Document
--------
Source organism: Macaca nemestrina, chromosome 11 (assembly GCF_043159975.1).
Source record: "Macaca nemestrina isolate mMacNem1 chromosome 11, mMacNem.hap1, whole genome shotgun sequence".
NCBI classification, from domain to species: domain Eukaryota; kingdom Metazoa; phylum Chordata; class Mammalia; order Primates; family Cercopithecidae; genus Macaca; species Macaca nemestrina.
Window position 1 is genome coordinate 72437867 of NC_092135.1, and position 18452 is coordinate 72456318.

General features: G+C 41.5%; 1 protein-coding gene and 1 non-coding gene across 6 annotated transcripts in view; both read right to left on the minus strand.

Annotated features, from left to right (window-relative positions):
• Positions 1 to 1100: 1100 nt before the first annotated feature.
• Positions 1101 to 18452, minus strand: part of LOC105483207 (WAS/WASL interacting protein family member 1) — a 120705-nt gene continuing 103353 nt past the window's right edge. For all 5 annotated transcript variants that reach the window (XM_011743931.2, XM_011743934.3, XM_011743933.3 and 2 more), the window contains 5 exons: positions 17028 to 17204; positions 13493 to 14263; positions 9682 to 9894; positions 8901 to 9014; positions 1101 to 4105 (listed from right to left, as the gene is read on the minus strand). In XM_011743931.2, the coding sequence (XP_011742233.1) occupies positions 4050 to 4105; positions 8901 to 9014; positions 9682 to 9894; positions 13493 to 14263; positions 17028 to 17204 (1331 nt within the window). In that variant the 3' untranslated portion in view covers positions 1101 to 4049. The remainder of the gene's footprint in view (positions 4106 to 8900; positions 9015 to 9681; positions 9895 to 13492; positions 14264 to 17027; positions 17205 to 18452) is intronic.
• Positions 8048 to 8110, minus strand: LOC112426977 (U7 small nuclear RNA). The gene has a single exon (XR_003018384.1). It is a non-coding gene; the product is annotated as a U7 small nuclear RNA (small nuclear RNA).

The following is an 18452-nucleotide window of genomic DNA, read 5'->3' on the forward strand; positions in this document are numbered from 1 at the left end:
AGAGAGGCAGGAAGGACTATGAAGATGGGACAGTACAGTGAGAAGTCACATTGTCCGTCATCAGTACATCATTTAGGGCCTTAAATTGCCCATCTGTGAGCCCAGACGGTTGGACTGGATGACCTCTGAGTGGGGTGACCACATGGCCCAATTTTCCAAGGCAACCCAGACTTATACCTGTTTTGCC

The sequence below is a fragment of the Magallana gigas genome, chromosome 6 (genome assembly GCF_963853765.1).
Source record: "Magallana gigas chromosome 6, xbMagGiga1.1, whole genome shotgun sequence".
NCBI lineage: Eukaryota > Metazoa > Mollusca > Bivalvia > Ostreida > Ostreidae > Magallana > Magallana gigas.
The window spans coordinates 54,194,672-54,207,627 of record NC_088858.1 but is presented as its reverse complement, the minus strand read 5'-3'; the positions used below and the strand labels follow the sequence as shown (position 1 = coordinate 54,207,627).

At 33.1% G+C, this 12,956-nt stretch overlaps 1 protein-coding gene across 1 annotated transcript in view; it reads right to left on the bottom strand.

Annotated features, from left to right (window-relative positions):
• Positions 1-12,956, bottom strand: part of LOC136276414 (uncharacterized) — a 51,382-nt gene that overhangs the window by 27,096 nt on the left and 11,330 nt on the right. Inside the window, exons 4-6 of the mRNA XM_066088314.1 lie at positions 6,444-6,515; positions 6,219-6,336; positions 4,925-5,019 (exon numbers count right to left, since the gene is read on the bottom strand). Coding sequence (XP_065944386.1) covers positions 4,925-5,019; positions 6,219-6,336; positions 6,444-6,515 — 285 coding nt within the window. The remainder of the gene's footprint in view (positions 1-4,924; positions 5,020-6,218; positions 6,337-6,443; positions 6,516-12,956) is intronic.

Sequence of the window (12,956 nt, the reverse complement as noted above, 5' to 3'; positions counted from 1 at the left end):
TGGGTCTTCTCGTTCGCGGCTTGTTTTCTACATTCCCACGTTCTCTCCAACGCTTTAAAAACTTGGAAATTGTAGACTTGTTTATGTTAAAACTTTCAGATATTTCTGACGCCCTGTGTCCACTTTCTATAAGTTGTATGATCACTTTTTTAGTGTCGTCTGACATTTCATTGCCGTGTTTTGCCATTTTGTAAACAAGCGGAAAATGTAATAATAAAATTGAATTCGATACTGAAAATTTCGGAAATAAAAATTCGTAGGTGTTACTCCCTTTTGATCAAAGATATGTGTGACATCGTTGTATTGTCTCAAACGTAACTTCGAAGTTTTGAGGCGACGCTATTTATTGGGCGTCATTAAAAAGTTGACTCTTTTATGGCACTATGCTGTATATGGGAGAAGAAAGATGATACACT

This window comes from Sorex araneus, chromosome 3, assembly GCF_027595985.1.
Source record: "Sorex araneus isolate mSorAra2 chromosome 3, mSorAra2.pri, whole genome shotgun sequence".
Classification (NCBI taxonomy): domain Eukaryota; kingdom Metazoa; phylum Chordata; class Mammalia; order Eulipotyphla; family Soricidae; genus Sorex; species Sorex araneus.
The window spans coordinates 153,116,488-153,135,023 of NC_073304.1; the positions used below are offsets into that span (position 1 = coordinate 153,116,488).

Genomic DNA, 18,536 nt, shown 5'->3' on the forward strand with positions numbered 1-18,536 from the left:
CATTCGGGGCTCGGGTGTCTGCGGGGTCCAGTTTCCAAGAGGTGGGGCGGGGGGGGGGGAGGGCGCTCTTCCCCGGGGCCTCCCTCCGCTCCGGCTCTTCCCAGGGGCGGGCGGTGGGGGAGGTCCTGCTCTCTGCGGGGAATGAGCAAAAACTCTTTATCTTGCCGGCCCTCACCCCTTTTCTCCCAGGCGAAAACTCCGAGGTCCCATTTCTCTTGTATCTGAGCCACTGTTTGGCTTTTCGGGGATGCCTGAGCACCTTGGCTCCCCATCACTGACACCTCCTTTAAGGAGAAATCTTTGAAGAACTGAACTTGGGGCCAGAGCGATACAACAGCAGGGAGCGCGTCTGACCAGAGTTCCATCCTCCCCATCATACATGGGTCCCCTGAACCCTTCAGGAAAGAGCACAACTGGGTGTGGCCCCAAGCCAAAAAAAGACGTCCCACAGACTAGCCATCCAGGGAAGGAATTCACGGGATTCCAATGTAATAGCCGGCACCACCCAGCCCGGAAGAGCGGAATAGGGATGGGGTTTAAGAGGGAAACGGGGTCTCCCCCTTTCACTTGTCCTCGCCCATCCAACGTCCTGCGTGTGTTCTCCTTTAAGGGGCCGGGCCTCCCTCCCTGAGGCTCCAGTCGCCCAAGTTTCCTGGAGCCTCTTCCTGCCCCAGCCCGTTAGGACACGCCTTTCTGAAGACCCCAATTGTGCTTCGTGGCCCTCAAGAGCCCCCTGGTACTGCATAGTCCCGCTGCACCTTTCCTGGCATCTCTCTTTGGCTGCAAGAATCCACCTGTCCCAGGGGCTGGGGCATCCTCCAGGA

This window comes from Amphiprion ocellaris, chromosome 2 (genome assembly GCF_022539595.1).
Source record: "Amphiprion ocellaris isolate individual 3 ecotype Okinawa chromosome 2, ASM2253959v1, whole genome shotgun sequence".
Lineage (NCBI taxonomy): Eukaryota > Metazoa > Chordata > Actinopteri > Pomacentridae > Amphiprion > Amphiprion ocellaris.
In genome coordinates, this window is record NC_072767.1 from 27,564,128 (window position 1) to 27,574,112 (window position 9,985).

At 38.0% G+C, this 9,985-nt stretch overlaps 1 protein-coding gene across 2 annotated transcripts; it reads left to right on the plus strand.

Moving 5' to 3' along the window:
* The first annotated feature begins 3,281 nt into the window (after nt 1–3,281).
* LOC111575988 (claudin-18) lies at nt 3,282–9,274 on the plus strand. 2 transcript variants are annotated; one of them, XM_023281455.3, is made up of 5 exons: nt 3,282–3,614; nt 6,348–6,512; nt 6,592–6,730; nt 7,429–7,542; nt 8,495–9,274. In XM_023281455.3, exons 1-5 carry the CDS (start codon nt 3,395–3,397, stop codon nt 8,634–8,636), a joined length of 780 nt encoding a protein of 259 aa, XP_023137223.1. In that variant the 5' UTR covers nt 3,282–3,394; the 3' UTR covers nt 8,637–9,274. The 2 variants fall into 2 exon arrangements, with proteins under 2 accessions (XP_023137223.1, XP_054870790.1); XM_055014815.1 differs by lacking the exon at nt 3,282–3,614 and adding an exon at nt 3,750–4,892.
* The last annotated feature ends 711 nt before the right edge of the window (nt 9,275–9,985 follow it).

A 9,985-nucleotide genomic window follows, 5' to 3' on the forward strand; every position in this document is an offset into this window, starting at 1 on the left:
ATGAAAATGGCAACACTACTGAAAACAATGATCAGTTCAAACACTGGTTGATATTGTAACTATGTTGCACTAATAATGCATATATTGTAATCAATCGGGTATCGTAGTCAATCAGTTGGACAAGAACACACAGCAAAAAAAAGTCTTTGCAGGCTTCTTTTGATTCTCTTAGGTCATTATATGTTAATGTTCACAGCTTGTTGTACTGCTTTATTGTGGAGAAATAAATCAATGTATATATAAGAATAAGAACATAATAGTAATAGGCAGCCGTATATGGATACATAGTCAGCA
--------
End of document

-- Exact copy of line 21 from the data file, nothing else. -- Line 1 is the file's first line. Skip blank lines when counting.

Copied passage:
This window comes from Sorex araneus, chromosome 3, assembly GCF_027595985.1.